Permalink
Fetching contributors…
Cannot retrieve contributors at this time
63 lines (32 sloc) 3.16 KB

iptables-based container network linking

Gear linking

There are several approaches to link linux containers using linux bridges, openvswitch, GRE tunnels, etc. Geard uses iptables to simplify linking containers and should satisfy majority of the cases where one would want to connect containers. Consider the image above where we have the application running on node 1 and redis running on node 4. Gear network linking can be used to link the redis container to the application container as follows:

network_links

Install and start the redis container on node 4:

$ gear install -p 6379:50000 --isolate mrunalp/fedora-redis node4:43273/redisdb --start

Install a sample application that uses redis on node 1:

$ gear install --isolate mrunalp/redis-todo node1:43273/app1

Link the redis container to the application container on node1 and start it:

$ gear link -n "6379:10.16.138.4:50000" node1:43273/app1
$ gear start node1:43273/app1 

Now, the application is able to use redis as if it were running locally at 127.0.0.1:6379. The IP Address could also be explicitly specified as below:

$ gear link -n "127.0.0.1:6379:10.16.138.4:50000" node1:43273/app1

The same idea can be extended to setup an application cluster like in the image above where the application has two containers. It is then linked to mysql running on node 2 and redis on node 4. The application is also linked to another application running to node 4, which in turn is connected to mysql.

Database cluster configuration could be simplified by having each container in the cluster have the same view of the network topology of the cluster. For e.g. a 3-node mongo cluster could be configured by linking the containers to each other on the 192.168.1.* IP Addresses.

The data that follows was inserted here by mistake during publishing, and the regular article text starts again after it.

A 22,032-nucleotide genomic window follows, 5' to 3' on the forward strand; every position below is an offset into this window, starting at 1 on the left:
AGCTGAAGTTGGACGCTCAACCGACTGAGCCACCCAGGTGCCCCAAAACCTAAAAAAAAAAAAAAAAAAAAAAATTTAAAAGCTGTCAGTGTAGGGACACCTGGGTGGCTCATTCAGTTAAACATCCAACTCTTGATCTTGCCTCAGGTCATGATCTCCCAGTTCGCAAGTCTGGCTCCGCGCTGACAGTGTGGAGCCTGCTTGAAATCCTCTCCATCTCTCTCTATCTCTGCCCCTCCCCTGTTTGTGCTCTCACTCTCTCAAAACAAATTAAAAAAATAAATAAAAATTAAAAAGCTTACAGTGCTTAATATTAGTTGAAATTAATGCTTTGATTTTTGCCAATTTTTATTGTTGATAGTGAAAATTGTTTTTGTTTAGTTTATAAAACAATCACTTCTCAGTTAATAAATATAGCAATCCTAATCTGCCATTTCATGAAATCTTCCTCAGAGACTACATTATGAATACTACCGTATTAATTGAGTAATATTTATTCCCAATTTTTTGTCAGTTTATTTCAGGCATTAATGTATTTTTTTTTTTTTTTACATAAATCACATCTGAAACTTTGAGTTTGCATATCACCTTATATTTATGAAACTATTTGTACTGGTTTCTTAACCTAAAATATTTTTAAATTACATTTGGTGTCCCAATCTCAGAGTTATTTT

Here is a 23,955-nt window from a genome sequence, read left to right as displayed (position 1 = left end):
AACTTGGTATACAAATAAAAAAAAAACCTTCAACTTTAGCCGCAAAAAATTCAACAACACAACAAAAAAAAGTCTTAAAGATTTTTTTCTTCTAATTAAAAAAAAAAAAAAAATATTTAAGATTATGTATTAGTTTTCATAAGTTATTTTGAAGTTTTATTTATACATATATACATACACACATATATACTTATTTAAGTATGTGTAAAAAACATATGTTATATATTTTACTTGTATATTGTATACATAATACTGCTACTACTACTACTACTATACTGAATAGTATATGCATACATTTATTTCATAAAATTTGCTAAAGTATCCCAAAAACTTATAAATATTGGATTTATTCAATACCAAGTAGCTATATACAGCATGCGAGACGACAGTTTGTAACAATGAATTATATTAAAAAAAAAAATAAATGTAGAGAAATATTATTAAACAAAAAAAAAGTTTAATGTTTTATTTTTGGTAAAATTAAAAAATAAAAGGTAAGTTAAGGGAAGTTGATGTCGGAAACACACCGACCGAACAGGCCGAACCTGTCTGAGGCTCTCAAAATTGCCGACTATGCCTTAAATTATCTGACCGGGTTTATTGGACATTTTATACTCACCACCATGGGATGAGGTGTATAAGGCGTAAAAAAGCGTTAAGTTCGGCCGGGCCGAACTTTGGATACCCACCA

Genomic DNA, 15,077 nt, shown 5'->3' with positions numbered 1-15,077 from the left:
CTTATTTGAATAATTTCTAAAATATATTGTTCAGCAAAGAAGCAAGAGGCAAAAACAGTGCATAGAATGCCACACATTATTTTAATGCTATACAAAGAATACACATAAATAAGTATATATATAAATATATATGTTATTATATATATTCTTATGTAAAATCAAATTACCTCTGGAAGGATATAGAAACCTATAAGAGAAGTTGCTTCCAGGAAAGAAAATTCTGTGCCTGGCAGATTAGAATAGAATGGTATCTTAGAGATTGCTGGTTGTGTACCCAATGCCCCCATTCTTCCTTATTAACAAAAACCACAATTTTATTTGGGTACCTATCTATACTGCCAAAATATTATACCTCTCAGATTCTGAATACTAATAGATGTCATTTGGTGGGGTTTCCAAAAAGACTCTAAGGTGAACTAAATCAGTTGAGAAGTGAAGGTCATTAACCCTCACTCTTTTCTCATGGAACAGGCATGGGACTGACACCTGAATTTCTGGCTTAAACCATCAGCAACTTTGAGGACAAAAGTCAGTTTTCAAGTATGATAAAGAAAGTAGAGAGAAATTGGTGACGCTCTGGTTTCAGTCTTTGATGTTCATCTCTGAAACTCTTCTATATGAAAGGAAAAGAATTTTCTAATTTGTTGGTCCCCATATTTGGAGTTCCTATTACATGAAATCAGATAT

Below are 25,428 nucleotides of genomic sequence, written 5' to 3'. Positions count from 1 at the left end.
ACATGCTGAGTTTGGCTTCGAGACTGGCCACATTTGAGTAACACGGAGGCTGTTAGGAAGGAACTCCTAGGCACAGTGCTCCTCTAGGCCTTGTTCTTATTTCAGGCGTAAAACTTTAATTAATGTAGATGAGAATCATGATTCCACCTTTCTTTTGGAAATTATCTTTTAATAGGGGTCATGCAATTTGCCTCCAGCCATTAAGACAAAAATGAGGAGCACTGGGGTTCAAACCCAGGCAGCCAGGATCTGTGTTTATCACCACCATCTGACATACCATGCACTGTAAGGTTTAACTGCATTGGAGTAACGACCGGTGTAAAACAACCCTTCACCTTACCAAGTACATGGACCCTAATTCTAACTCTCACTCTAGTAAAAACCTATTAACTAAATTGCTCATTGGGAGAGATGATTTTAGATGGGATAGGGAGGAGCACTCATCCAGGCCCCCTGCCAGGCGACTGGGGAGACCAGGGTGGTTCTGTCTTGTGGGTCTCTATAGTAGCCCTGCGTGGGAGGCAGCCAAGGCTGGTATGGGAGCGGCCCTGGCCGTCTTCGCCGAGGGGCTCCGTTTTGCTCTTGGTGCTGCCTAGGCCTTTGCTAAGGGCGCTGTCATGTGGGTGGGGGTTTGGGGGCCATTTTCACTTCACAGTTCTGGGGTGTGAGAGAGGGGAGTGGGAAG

Gear deploy

Geard helps simplify the complex linking scenarios as described in the previous section by allowing one to write deployment descriptors in json. The redis example that we setup in the previous section could be setup easily by gear deploy by using the descriptor here [https://github.com/openshift/geard/blob/master/deployment/fixtures/redis_martini_deploy.json]

$ gear deploy redis_martini_deploy.json localhost:43273

There are several other deployment descriptors here - [https://github.com/openshift/geard/tree/master/deployment/fixtures]

Under the hood

We enable localnet routing and ip forwarding in the network namespace of the container.

/usr/sbin/sysctl -w net.ipv4.ip_forward=1
/usr/sbin/sysctl -w net.ipv4.conf.all.route_localnet=1

iptables NAT rules are added to forward the traffic to the remote endpoint.

iptables -t nat -A PREROUTING -d ${local_ip}/32 -p tcp -m tcp --dport ${local_port} -j DNAT --to-destination ${remote_ip}:${remote_port}

iptables -t nat -A OUTPUT -d ${local_ip}/32 -p tcp -m tcp --dport ${local_port} -j DNAT --to-destination ${remote_ip}:${remote_port}

iptables -t nat -A POSTROUTING -o eth0 -j SNAT --to-source ${container_ip}

Geard stores the local and remote endpoints when gear link command is run. The rules are then applied when the container is started using the gear start command.